Boiler Room

Director: Ben Younger
Screenwriters: Ben Younger

Institute History

  • 2000 Sundance Film Festival


In Ben Younger's testosterone-laden film, the "boiler room" is an investment bank where white-hot greed rolls violent and unchecked. It is also the searing conscience of a young man on the wrong side of the law, struggling to gain the love and respect of a disapproving father.
Seth Davis (outstandingly performed by Giovanni Ribisi) runs a backdoor casino for local college kids. It is a tidy and efficient operation that Seth is proud of, but it angers his father, Judge Marty Davis. So when a clean-cut banker, Gregg offers him a job at his new up-and-coming firm, Seth takes him up on it. Jim (Ben Affleck) supervises his breakneck job training at JT Marlin, and Seth learns to reel in new customers aggressively and sell stock to investors, big and small. He eventually makes an enormous amount of money and falls for the company's attractive secretary, Debbie (Nia Long).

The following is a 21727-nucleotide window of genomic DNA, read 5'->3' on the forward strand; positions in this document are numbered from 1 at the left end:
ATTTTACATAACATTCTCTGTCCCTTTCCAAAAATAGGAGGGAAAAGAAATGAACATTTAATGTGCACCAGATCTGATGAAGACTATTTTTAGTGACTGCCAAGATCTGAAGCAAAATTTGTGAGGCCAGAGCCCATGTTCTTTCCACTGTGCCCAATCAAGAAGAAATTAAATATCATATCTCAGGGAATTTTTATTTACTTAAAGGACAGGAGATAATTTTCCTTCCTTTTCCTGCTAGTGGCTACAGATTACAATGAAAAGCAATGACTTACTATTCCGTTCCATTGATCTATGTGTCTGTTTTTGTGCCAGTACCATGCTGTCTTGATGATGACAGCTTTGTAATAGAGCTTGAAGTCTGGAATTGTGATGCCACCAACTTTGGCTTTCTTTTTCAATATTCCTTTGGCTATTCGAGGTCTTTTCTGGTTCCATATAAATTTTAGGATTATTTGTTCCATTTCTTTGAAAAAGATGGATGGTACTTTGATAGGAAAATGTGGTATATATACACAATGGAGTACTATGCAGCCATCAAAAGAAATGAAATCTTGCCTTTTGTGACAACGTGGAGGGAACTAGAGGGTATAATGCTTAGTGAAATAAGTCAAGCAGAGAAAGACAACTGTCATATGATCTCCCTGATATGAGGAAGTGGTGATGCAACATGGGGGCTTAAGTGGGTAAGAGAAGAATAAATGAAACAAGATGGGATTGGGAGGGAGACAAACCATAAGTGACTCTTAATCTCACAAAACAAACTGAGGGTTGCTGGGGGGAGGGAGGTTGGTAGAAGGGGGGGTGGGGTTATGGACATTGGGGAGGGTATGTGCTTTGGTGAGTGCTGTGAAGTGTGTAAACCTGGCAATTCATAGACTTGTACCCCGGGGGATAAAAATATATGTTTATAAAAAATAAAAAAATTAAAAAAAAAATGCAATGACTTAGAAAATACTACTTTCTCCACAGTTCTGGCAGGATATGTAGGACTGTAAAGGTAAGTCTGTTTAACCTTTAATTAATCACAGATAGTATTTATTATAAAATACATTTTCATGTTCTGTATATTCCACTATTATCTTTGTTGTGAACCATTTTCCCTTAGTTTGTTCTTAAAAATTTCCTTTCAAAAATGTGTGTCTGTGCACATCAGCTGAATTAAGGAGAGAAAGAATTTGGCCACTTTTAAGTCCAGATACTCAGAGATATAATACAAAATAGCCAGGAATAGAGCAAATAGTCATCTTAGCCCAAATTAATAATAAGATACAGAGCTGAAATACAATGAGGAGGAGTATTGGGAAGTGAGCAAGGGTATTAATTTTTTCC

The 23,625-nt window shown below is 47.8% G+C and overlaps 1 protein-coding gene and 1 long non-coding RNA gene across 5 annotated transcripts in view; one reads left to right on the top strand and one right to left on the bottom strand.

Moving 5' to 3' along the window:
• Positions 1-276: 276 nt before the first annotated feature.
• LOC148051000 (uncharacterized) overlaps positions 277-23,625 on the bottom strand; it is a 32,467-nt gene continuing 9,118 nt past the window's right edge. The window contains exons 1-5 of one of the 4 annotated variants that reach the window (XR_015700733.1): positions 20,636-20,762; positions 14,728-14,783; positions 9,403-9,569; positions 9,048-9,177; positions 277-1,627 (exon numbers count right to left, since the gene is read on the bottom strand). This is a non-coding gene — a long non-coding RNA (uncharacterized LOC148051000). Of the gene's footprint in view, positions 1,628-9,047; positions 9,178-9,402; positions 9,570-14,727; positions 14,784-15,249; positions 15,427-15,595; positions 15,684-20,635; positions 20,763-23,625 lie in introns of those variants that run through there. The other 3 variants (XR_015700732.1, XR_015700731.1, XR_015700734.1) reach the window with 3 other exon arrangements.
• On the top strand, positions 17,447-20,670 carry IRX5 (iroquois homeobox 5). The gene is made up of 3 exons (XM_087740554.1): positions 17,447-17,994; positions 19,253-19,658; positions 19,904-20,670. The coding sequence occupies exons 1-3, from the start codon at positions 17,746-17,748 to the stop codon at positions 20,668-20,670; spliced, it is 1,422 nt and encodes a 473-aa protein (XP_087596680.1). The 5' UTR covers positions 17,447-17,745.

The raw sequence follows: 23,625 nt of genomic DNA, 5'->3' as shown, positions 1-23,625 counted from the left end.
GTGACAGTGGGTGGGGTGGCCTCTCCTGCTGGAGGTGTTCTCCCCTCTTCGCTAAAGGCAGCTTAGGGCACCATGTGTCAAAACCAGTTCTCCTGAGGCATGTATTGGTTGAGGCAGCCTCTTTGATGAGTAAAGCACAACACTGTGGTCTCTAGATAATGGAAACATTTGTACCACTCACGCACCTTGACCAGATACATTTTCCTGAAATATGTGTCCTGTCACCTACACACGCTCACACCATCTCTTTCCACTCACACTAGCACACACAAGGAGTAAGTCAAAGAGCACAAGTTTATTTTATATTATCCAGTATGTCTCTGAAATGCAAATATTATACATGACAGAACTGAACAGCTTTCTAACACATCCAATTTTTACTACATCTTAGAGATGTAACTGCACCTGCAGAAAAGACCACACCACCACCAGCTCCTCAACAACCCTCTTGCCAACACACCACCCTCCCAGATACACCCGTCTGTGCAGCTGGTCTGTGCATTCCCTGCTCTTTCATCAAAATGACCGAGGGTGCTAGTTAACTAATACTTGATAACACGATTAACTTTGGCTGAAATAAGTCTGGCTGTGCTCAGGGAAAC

But there is something ominous about his investment bank, located off Exit 53 on the Long Island Expressway, far away from Manhattan's financial district, where the executives wear Italian suits, carry themselves like football players, and do business like thrashing sharks hungry for prey.
In the tradition of Neil LaBute's In the Company of Men, Younger's bankers are bad men with detestable values and malignant personalities who deify the dollar bill and engender the same sexist machismo as the raging hip-hop sound track. Boiler Room is a study of the attenuated struggle between conscience and corruption on the battleground of masculinity.

Screening Details

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